CP:  How long have you been a group leader with the clinic and enjoyed watching people suffer? 

DM:  I was a participant during the July 2016 run clinic.  I became a group leader during week three of that session.  It’s more fun leading the suffering.

CP:  What is your running experience?


DM:  The first time I considered myself to be a serious runner was in 2011 when I trained and completed the Air Force Marathon.  After completing the Marathon, I took a hiatus from “serious” running, and stuck to PT and fitness tests.  The running clinic has reignited my passion for running.  I have a couple half marathons on the schedule.  I might run a full marathon this year…we’ll see.


CP:  What joys do you get from the clinic, other than watching people suffer?


DM:  Each participant runs a baseline 1.5 mile run assessment at the beginning of the running clinic.  We use the run assessment to assign each participant to a skill group.  One of my biggest joys is seeing members “graduated” from a slower group to a faster group.  I also enjoy the positive and encouraging atmosphere.


CP:  Any success stories that really stand out?  Have you seen a mass improvement from the first clinic to the last completed clinic?  Meaning is the success rate higher across all groups and have you had to adjust the standards as the clinic has progressed?


DM:  We meet three times a week, for seven weeks.  It’s truly amazing to see the transformation of the participants as they go through.  Week one, our group leaders are focused on pointing out running form improvements and building the confidence of each participant.  By week 3 or 4, we notice huge improvements in running form and endurance.  Each group has a weekly workout plan.  I can say that in group 1, depending on how the participants are doing, we have altered the plan to push them harder.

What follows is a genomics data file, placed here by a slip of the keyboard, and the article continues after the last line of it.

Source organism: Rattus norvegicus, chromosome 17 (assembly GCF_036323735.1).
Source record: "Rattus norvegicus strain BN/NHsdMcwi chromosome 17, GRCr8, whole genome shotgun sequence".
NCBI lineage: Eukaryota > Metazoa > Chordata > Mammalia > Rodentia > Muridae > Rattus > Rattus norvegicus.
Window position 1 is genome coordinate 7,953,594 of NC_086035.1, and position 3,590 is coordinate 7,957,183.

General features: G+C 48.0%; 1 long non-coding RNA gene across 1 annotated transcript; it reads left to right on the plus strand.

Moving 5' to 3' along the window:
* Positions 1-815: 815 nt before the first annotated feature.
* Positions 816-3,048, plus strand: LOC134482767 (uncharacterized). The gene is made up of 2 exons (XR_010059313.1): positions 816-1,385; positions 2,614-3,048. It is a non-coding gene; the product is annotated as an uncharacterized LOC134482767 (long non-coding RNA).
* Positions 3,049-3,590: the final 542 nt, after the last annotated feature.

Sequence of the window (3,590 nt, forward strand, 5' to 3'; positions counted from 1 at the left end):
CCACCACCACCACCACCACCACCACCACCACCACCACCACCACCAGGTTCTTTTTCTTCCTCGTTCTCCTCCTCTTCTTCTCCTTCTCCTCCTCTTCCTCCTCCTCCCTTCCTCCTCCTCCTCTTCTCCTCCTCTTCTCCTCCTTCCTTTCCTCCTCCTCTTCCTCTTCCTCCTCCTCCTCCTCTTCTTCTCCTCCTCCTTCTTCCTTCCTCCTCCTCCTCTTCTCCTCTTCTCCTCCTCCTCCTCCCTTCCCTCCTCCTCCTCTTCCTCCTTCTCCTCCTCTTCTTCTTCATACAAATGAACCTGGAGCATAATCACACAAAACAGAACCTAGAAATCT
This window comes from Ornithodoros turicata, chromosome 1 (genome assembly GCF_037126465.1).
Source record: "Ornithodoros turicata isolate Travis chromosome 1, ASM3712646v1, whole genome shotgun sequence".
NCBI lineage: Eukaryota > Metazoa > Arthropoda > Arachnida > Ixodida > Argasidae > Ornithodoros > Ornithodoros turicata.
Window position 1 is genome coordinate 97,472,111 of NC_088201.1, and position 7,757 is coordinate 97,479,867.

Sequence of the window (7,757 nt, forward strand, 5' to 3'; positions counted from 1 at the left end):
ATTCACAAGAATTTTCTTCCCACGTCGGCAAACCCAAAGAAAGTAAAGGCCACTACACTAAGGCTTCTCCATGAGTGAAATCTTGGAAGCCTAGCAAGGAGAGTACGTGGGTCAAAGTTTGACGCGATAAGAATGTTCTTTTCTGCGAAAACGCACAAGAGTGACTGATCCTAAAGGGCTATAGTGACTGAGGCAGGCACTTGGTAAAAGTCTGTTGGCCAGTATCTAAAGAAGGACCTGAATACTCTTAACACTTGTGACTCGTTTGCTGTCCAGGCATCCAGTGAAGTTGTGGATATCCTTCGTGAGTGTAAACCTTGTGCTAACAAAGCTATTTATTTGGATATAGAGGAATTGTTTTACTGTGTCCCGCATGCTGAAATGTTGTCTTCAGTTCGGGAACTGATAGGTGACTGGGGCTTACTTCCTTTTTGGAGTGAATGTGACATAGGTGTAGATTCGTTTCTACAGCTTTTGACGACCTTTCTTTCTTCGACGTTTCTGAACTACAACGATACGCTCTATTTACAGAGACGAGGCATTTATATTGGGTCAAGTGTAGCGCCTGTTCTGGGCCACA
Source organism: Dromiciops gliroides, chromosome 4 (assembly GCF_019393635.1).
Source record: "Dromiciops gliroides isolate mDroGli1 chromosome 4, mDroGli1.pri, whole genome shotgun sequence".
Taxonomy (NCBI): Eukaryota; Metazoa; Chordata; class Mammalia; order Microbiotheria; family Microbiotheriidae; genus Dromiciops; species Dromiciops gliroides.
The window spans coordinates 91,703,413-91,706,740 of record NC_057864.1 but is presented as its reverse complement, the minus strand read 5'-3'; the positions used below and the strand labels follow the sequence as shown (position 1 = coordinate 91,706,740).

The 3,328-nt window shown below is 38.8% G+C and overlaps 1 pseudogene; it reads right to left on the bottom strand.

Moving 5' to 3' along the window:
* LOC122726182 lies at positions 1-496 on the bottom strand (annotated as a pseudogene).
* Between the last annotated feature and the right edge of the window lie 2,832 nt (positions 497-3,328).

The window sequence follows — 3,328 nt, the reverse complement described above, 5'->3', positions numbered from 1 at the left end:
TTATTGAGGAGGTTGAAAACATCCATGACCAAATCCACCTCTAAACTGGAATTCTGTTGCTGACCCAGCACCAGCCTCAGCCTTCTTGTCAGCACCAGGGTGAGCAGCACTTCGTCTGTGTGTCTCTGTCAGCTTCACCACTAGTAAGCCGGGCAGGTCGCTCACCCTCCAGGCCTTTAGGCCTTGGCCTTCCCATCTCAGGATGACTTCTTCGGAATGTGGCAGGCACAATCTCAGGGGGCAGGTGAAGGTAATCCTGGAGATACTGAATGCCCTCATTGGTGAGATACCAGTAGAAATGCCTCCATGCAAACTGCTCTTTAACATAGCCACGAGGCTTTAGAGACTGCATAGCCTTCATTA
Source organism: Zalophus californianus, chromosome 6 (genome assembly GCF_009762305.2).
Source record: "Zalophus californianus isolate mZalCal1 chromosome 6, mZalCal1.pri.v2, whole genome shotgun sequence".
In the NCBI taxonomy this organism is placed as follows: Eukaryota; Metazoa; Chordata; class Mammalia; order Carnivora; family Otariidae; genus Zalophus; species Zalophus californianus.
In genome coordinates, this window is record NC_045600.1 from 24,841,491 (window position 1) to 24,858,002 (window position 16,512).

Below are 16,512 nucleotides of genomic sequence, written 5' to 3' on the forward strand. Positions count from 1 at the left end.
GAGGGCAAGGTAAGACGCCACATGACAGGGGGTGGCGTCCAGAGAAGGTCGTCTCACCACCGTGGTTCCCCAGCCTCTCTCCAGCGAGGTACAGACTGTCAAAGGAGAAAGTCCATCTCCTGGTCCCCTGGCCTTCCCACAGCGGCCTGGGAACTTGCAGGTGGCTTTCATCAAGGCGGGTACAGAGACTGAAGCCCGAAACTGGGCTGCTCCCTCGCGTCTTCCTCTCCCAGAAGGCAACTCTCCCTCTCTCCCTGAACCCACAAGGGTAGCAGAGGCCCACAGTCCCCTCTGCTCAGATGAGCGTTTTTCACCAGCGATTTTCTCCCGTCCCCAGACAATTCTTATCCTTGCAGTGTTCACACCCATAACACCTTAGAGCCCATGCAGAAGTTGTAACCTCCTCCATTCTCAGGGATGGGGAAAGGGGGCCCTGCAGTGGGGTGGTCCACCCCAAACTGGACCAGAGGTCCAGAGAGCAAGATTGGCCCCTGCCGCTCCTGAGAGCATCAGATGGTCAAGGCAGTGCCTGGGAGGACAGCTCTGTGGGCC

CP:  Do you have a personal success story about your running?


DM:  I’ve always had around a 10:30 1.5 mile run time.  Two weeks ago I ran a 9:25 during the mid-clinic run assessment.  It caught me off guard, because I honestly was not putting 100% effort into the run.  I’m confident that I can run in the 8’s.


CP:  Any advice for new runners or those that are struggling?


DM:  I often use the Tortoise and the Hare reference.  The tortoise won the race because he was STEADY, and he wins EVERYTIME I read the book.  Anything worth doing in this life is going to take WORK.  It’s okay if you are struggling.  Stick with it, and be steady in your approach.  Don’t quit.  SHOW UP!  Go out there and do your best, be steady, and push through those mental barriers.  You can do it.


CP:  Any other thoughts that would like to add?


DM:  Yes.  We run this base…one mile at a time.


Thanks MSgt. McLeod and for not hitting me when I didn’t run fast enough.  I’ll do better, I swear!! I’ll be a good runner. 


Week 6 will be some at Scott, and some down in Orlando for the Air Force Association Air Warfare Symposium.  Might need to find a beach, or swamp.